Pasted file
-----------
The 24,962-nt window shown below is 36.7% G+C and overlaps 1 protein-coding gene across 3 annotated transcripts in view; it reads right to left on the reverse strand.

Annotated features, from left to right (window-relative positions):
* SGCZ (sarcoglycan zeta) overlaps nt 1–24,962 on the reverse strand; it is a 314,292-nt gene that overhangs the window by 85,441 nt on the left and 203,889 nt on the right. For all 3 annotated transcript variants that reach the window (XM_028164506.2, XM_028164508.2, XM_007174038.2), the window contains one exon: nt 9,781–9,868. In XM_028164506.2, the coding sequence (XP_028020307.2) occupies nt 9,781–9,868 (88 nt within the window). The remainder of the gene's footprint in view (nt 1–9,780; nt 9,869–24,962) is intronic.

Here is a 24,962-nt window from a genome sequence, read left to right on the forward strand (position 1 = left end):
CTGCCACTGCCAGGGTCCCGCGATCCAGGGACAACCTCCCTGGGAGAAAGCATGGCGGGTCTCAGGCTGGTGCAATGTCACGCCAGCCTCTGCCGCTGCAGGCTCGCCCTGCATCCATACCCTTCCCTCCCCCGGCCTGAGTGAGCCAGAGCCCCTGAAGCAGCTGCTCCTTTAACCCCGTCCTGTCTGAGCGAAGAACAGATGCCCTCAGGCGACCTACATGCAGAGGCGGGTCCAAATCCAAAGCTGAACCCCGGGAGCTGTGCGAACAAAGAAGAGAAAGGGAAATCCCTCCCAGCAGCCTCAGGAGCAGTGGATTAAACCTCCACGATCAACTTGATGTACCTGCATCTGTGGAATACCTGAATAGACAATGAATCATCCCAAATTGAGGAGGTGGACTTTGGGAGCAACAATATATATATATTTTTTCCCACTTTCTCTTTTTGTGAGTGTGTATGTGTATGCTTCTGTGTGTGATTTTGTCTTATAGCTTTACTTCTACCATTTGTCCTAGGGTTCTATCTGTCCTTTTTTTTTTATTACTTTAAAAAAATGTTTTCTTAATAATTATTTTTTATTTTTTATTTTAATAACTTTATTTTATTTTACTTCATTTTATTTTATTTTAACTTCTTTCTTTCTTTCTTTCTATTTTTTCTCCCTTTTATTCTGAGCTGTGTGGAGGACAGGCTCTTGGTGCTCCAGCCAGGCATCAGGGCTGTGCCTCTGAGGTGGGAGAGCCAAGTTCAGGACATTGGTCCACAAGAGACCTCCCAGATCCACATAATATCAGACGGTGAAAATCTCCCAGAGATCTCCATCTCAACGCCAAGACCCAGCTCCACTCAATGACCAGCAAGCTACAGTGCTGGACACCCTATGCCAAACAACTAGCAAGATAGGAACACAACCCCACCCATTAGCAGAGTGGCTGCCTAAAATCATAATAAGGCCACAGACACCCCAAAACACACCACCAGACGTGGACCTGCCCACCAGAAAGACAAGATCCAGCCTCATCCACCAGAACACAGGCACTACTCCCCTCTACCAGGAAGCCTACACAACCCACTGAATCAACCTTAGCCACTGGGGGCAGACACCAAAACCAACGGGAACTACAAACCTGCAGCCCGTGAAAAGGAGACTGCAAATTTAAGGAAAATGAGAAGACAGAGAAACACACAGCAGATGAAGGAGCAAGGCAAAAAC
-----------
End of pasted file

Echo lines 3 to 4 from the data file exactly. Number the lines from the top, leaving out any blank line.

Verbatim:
* SGCZ (sarcoglycan zeta) overlaps nt 1–24,962 on the reverse strand; it is a 314,292-nt gene that overhangs the window by 85,441 nt on the left and 203,889 nt on the right. For all 3 annotated transcript variants that reach the window (XM_028164506.2, XM_028164508.2, XM_007174038.2), the window contains one exon: nt 9,781–9,868. In XM_028164506.2, the coding sequence (XP_028020307.2) occupies nt 9,781–9,868 (88 nt within the window). The remainder of the gene's footprint in view (nt 1–9,780; nt 9,869–24,962) is intronic.

Here is a 24,962-nt window from a genome sequence, read left to right on the forward strand (position 1 = left end):